Helping Patients Manage Pain

The Acute Pain Management Service (APMS) at The George Washington University Hospital is a consult service that helps patients manage post-operative and post-traumatic pain. The service is available 24 hours a day, seven days a week, and uses many of the latest techniques to reduce and control your pain during your hospital stay.

The goal of the APMS is to minimize opioid medication. This is achieved by using a multi-modal approach to pain management, which involves a combination of pain relief medications and procedural interventions. Our team works to maximize the benefit of each medication while minimizing unwanted side effects.

The Team

The APMS team consists of attending anesthesiologists, anesthesiology residents, nurse practitioners and registered nurses. The team uses its exceptional range of skills, training, experience and knowledge to evaluate each patient’s needs and develop individualized treatment plans.

All inpatients are evaluated daily for pain control. The team adjusts the pain management regimen to enhance recovery, encourage participation in physical therapy and increase the speed with which the patient can go home. As part of these plans, we offer chronic pain consultation and follow-up appointment referrals, as needed, with the GW Spine and Pain Center.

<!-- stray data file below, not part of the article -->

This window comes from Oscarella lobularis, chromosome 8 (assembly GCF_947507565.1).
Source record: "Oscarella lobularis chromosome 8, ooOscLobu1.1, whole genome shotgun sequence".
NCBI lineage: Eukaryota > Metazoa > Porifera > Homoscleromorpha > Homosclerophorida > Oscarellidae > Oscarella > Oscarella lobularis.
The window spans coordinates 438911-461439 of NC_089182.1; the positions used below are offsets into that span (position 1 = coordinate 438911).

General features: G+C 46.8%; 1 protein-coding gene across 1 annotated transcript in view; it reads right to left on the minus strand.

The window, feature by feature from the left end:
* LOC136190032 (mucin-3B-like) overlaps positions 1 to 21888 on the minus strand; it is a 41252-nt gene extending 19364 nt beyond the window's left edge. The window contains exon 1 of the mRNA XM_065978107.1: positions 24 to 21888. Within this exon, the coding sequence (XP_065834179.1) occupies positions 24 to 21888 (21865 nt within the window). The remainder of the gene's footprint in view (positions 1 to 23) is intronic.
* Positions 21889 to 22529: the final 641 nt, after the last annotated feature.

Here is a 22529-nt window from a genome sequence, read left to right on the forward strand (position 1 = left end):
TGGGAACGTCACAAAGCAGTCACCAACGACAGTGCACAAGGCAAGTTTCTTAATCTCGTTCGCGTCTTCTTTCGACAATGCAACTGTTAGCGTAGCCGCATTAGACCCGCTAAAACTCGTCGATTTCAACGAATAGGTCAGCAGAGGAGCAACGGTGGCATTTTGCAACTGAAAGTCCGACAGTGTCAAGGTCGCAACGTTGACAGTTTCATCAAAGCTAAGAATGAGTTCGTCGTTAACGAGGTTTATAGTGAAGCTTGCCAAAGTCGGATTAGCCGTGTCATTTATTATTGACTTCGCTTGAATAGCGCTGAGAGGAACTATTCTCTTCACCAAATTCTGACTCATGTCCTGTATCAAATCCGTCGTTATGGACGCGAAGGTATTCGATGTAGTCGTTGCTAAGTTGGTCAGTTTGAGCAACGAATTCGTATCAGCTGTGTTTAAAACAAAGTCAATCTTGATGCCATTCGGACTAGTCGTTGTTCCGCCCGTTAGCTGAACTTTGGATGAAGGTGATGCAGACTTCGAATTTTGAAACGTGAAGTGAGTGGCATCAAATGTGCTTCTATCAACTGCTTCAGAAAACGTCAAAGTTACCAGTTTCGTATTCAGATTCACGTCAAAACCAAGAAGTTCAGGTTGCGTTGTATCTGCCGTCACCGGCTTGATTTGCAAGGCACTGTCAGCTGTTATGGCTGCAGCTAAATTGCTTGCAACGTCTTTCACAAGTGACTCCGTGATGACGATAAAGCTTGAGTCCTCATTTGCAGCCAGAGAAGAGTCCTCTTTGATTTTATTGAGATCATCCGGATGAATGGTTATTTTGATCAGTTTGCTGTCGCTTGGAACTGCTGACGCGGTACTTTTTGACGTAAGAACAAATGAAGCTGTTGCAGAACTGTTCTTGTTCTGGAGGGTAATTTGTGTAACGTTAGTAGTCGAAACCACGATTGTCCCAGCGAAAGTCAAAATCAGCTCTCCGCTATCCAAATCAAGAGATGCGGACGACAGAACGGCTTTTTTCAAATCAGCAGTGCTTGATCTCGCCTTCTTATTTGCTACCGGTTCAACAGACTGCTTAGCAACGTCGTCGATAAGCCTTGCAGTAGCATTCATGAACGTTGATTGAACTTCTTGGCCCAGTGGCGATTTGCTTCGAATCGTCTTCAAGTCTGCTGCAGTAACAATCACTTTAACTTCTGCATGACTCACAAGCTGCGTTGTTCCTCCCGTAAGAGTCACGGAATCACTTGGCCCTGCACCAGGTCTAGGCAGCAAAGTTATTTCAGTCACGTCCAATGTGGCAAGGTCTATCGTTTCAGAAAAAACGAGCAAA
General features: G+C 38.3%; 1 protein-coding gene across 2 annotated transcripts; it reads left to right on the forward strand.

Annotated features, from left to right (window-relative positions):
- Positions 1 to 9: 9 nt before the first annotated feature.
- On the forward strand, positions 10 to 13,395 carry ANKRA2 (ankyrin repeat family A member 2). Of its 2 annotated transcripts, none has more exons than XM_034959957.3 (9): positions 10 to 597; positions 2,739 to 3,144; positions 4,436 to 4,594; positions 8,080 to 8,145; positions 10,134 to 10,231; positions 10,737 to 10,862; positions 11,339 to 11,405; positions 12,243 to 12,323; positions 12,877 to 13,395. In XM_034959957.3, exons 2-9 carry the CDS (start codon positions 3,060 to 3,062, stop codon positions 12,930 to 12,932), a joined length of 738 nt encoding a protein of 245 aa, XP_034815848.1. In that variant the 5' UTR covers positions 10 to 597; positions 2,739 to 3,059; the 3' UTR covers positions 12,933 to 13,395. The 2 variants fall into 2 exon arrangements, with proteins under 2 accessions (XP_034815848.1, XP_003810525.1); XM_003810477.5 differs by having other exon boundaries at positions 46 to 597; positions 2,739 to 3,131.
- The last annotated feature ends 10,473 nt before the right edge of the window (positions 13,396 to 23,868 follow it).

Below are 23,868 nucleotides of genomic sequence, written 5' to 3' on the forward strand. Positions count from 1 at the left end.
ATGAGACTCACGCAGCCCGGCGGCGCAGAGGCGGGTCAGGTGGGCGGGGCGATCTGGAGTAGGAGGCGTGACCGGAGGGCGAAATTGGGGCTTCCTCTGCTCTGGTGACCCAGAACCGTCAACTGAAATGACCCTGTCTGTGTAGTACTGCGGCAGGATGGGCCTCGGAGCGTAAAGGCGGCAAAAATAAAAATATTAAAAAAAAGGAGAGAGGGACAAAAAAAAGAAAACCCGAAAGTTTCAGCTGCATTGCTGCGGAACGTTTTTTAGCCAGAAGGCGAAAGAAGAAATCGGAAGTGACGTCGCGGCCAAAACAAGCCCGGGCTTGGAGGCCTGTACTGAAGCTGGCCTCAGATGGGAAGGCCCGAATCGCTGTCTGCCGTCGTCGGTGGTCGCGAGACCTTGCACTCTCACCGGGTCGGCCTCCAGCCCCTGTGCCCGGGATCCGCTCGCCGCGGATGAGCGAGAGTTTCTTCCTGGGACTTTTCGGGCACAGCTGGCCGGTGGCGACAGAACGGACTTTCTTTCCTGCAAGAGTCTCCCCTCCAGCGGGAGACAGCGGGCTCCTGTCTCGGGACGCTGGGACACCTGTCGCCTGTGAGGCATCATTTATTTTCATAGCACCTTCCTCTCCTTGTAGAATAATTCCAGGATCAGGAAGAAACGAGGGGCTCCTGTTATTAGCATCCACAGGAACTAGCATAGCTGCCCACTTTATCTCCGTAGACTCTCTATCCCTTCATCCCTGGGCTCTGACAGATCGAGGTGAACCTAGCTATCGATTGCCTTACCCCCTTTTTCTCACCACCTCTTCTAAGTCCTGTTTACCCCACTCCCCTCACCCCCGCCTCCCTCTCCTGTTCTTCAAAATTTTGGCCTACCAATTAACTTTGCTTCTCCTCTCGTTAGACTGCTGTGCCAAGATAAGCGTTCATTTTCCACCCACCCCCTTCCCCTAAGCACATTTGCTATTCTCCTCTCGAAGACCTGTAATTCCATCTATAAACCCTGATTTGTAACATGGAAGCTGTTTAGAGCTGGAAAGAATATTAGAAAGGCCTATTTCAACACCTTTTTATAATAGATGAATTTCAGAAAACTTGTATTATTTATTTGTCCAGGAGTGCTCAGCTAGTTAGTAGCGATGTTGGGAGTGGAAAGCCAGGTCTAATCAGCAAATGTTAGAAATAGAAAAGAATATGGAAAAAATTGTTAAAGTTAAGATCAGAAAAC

Treatment Options

APMS at GW Hospital offers a number of treatment options, including:

  • Multimodal medication management—Uses a combination of pain relief medications, each of which act in a different way, to help control pain.
  • Patient controlled analgesia (PCA)—Allows patients to independently and safely self-administer pain medication as needed through an intravenous catheter.
  • Peripheral nerve blocks—The injection of local anesthetic next to a patient’s nerve in their arms or legs to reduce pain. A small catheter may be placed to continuously infuse local anesthetic. This can be done for inpatients or outpatients.
  • Paravertebral block—The injection of local anesthetic near the nerves that exit from the spinal canal. A small catheter may be placed to continuously infuse local anesthetic to the thoracic or lumbar region of the back. This can be done for inpatients or outpatients.
  • Patient controlled epidural analgesia (PCEA)—Allows patients to independently control delivery of pain medication that is administered via a catheter placed in the epidural space.
  • Ketamine infusion therapy—An analgesic, administered intravenously in low dosages over a period of several days to manage pain.
  • Lidocaine Therapy Infusions—An analgesic, administered intravenously in low dosages over a period of several days to manage pain.

Watch how APMS is using multi-modal approaches at GW Hospital to help breast cancer survivors manage their pain.